Title: What’s The Matador?
Short Number: 62
Release Date: April 23, 1942
Running Time: 16:16
“How dare you hug my wife in front of my eyes!” “Well turn around, and I’ll hug ‘er behind yer back!”
(Harry Burns and Curly)
What’s The Matador? Short Take
In What’s The Matador? The Stooges are out-of-work actors who manage to wrangle themselves a job putting on their gag “bullfight” act during a fiesta in Mexico. On the bus trip to Mexico City they meet a beautiful senora named Dolores, and when they run into her jealous husband at the bus stop Dolores mistakenly ends up with their suitcase instead of her own.
The genre known as ‘comedy of manners’ has a long pedigree extending back to Restoration England. Its typical elements – bedroom settings. hidden lovers, duplicitous wives, and jealous husbands – are all found in the bedroom sequences of What’s The Matador?. As a result, there is very little slapstick by the Stooges in this scene. The comic protagonist is the jealous husband, who runs into the wall, puts his head through the door, and gawks at the three different hidden Stooges lovers running out the bedroom door. Harry Burns (1885-1948) who played two ethnic roles in other films, plays the husband – Jose. His wife Delores is played by Suzznne Kaaren who also appeared in Yes, We Have No Bonanza.
The last time The Three Stooges played themselves was in A Pain In The Pullman, also written by Jack White.
What’s The Matador? Cast & Crew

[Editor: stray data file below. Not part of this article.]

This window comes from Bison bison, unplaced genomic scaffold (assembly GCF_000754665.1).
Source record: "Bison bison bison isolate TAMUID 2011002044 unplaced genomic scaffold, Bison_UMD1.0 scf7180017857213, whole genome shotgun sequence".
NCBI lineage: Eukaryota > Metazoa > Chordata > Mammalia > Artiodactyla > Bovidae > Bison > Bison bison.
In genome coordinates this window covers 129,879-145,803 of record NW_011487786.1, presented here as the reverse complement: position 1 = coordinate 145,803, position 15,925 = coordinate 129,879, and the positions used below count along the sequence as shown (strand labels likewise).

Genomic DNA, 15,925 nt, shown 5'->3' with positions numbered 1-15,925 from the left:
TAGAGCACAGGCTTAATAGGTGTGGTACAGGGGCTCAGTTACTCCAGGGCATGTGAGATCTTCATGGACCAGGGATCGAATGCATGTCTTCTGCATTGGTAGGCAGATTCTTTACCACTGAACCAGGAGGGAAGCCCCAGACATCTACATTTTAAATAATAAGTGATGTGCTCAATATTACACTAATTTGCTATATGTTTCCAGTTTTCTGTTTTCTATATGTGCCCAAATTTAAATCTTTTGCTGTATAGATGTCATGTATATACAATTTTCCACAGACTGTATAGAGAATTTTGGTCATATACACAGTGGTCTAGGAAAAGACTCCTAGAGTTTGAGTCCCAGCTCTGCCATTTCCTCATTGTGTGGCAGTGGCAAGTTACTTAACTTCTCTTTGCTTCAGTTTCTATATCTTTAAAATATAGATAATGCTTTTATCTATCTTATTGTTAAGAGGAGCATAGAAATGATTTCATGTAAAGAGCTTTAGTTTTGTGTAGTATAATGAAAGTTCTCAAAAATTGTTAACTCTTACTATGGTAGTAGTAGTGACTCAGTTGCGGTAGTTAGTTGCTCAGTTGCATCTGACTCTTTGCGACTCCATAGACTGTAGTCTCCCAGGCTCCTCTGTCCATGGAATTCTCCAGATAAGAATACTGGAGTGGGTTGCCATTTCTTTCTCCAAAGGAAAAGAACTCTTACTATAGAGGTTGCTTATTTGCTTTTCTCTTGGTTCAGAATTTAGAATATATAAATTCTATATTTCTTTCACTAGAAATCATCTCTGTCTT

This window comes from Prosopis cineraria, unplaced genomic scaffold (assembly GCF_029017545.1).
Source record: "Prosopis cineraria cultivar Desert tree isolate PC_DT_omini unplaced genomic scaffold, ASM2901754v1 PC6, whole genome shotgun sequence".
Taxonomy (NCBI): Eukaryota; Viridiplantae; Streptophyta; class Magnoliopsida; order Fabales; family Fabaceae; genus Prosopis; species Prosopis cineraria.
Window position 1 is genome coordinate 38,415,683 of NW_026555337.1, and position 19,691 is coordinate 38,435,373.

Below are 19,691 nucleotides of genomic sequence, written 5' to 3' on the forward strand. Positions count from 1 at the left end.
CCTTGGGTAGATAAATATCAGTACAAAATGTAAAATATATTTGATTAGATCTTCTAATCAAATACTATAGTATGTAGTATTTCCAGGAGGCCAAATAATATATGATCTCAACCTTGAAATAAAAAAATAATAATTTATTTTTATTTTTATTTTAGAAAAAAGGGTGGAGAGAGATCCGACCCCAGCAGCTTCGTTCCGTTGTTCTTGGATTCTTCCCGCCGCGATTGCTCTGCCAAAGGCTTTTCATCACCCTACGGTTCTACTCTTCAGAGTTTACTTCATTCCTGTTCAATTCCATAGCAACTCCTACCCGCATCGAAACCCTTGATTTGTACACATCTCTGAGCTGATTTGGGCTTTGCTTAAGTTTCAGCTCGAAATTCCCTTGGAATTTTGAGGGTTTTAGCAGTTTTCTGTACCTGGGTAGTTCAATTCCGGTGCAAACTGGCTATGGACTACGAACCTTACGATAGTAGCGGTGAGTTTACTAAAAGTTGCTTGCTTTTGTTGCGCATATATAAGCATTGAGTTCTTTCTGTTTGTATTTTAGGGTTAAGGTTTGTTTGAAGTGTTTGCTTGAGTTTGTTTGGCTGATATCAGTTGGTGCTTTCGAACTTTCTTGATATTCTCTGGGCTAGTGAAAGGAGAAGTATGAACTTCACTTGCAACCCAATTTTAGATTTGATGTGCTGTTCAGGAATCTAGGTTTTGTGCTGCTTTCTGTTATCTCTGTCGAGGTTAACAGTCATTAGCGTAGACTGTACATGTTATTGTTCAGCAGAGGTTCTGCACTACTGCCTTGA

|Directed by||Jules White|
|Produced by||Jules White|
|Written by||Saul Ward|
|Cinematography||L. William O’Connell|
|Edited by||Jerome Thoms|
What’s The Matador? Trivia
- Everybody remembers Suzanne Kaaren (Delores) as Gail Tempest in Disorder In The Court.
- In a true rarity in the shorts, The Boys actually refer to themselves in this short as ‘The Three Stooges’ in the telegram they send.
- If you listen carefully when The Boys are getting directions, you’ll realize, if you speak Spanish, that they’re also being told to “jump into the river and drown yourself.”The Stooges have a frustrating exchange with an old Mexican local (Don Zelaya) when they ask if he has seen Dolores. Though his lengthy Spanish response seems unintelligible to them, he actually says the following: “Go down the street three blocks, turn right and go two more blocks, turn right, cross the square, and turn right. Walk down that street until you find an alley, but keep walking. Go down that street until you find another alley, but do not enter that alley. Turn right. There you will find a river. Do me a favor: jump into the river and drown yourself!”
- The film’s title is a pun on the question “what’s the matter?” The film itself is inspired by the popularity of the 1941 film Blood and Sand. While bullfighting is the reference, the two stories otherwise have nothing in common.
- DVD Talk critic Stuart Galbraith IV noted the beginnings of Curly Howard’s physical decline, observing that “one can see the earliest signs of Curly’s pre-stroke personality change. It’s very subtle, and while he’s still quite funny, one can see little changes in his screen persona, and about here he begins to age dramatically, with lines suddenly etched deep in his face.”